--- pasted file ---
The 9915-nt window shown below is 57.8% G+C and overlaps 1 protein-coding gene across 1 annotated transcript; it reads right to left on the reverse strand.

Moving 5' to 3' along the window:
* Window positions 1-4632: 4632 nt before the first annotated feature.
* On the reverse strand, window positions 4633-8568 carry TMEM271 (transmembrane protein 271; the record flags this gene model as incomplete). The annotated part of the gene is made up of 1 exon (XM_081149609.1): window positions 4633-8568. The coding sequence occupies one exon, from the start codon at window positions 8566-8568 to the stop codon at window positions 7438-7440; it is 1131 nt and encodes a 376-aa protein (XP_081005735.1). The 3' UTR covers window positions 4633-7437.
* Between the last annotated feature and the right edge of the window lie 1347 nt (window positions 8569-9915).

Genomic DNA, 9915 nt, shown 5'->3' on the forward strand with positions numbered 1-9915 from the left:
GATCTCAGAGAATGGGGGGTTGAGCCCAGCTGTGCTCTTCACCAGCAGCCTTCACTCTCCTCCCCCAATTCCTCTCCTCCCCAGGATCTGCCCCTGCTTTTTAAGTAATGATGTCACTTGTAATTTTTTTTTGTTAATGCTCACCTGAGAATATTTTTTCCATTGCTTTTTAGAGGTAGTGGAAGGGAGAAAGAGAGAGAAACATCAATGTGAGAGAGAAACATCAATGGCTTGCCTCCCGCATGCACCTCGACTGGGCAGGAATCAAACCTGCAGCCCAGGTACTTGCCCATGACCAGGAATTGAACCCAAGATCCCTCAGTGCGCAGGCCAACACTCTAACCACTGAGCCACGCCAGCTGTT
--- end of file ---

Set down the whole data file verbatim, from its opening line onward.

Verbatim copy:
The 9915-nt window shown below is 57.8% G+C and overlaps 1 protein-coding gene across 1 annotated transcript; it reads right to left on the reverse strand.

Moving 5' to 3' along the window:
* Window positions 1-4632: 4632 nt before the first annotated feature.
* On the reverse strand, window positions 4633-8568 carry TMEM271 (transmembrane protein 271; the record flags this gene model as incomplete). The annotated part of the gene is made up of 1 exon (XM_081149609.1): window positions 4633-8568. The coding sequence occupies one exon, from the start codon at window positions 8566-8568 to the stop codon at window positions 7438-7440; it is 1131 nt and encodes a 376-aa protein (XP_081005735.1). The 3' UTR covers window positions 4633-7437.
* Between the last annotated feature and the right edge of the window lie 1347 nt (window positions 8569-9915).

Genomic DNA, 9915 nt, shown 5'->3' on the forward strand with positions numbered 1-9915 from the left:
GATCTCAGAGAATGGGGGGTTGAGCCCAGCTGTGCTCTTCACCAGCAGCCTTCACTCTCCTCCCCCAATTCCTCTCCTCCCCAGGATCTGCCCCTGCTTTTTAAGTAATGATGTCACTTGTAATTTTTTTTTGTTAATGCTCACCTGAGAATATTTTTTCCATTGCTTTTTAGAGGTAGTGGAAGGGAGAAAGAGAGAGAAACATCAATGTGAGAGAGAAACATCAATGGCTTGCCTCCCGCATGCACCTCGACTGGGCAGGAATCAAACCTGCAGCCCAGGTACTTGCCCATGACCAGGAATTGAACCCAAGATCCCTCAGTGCGCAGGCCAACACTCTAACCACTGAGCCACGCCAGCTGTT